Northern Arizona trip: June 8-10
I took 10 days of leave to spend some time exploring the Arizona strip and the high country. I used to live in Prescott before joining the Corps so it was not exactly terra incognita to me, but it had been 15 years since my last real trip. I had intended to leave from San Clemente on the 8th (Saturday) but didn't leave until the 10th due to some equipment issues. I had intended to build my own bed rack to mount my RTT, but the project had grown out of control and I wound up just purchasing an All Pro Off Road APEX rack. That was minor compared to my navigation issues which caused way more problems. I had intended to use my IPad for primary off road navigation with printed out USGS quads for backup. Also, I have my Pioneer AVIC head unit for back up on the roads and my Garmin ETrex for hiking use. Someone had hacked my Itunes account which I suspended, so that made me unable to download ANY! maping apps to my Ipad. To make it worse, the USGS download site was down due to high volume! The lesson is not to wait until the last minute to take care of software...
I finally decided to wing it (stay out of the back country and stick to know roads). We (my border collie Jaxx and I) departed Monday morning. Our first stop, the south Rim of the Grand Canyon. We stopped to check out the area south of Seligman on route 40. It was nice to be back in Northern AZ!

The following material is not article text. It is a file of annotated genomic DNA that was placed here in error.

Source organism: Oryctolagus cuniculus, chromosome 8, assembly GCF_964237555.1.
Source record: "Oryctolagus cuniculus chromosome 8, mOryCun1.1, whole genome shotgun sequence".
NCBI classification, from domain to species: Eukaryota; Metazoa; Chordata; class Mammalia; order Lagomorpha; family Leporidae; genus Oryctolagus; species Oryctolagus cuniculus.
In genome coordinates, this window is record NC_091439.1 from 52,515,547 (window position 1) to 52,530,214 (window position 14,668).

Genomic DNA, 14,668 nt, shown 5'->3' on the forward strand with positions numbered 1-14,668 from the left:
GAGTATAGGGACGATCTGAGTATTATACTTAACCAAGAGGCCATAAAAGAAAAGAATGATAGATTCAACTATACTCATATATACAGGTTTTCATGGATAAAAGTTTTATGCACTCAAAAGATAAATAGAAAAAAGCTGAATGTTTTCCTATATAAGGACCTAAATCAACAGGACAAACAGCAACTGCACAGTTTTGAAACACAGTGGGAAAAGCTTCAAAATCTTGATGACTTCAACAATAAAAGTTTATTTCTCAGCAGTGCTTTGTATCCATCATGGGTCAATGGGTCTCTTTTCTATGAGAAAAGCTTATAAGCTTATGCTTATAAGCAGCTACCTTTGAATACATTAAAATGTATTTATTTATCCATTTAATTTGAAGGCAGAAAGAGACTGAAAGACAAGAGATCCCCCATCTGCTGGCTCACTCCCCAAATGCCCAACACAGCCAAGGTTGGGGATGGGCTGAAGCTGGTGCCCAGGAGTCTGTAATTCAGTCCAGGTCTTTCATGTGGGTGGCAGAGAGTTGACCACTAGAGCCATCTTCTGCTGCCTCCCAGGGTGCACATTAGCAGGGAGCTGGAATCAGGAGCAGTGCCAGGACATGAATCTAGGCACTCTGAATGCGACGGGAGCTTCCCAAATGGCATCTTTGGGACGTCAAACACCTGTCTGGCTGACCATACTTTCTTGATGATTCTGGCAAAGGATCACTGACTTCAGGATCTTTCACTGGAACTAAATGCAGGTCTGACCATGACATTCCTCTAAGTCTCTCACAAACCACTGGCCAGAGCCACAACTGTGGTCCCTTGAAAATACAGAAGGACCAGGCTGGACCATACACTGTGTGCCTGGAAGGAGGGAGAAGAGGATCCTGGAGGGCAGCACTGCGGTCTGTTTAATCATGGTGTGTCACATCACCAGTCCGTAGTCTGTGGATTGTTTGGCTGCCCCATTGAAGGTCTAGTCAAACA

I had made reservations at the Ten-X campground at the national forrest, about 4 miles south of the park entrance. The idea behind staying at the camp ground and not just dispersed camping was due to the fire conditions. In the campground fires were not allowed, however charcoal was so I planned meals accordingly. (and in the rest of the area, no fires, no charcoal, no shooting, no smoking outside of a house or car). Little did I know that murphy had come along again...
The campground was very nice. The sites were set up for tents or RV's so the RTT was a little out of the norm but I made it work. I did wind up answering some questions, but it wasn't too bad even though it was a full campground. There is a small (1 mile) trail that circles the campground. Water is available but they won't allow you to fill water tanks on RV's (water jugs were no issue). There are pit toilets in the camp ground and almost all of the sites have full shade. Unfortunately, the day before I left the forest service had raised the fire condition and now charcoal grills were banned. I brought steak, brats, chicken and BBQ sauce. Time to make it work I guess. I realize I took no photos of the campground, but overall it was very pleasant and worth the 10 bucks a night, especially if you have women or young children with you.
The first night was in the mid 30's! Glad I brought a sleeping bag. The dog also helped as he got cold and tried to sleep on me. We had a good breakfast of bacon, eggs and coffee then headed to the south rim. Thank the Park Service for the free annual pass for us military folks! If not its $25 a week for a pass, and worth the money. If you have never been to the Grand Canyon, go!
Pictures really don't do this place justice. You can not take dogs below the rim, but the rim trail can be extended to up to 14 miles. Most of it is paved and full of tourists, most of them not from this country. Beware of the heat as it was in the 80's+ and the sun was brutal. Jaxx gave up after 6 miles and it took us all day to hike 9 miles. We returned to the camp ground that night for a well deserved dinner and rest. The next day we were heading to the north rim, 19 miles by air and 270 by ground.
"MEN WANTED FOR HAZARDOUS JOURNEY. SMALL WAGES, BITTER COLD, LONG MONTHS OF COMPLETE DARKNESS, CONSTANT DANGER, SAFE RETURN DOUBTFUL. HONOR AND RECOGNITION IN CASE OF SUCCESS."
Ernest Shackleton’s ad placed in the London papers, recruiting members for his
1912 Imperial Trans-Antarctic Expedition.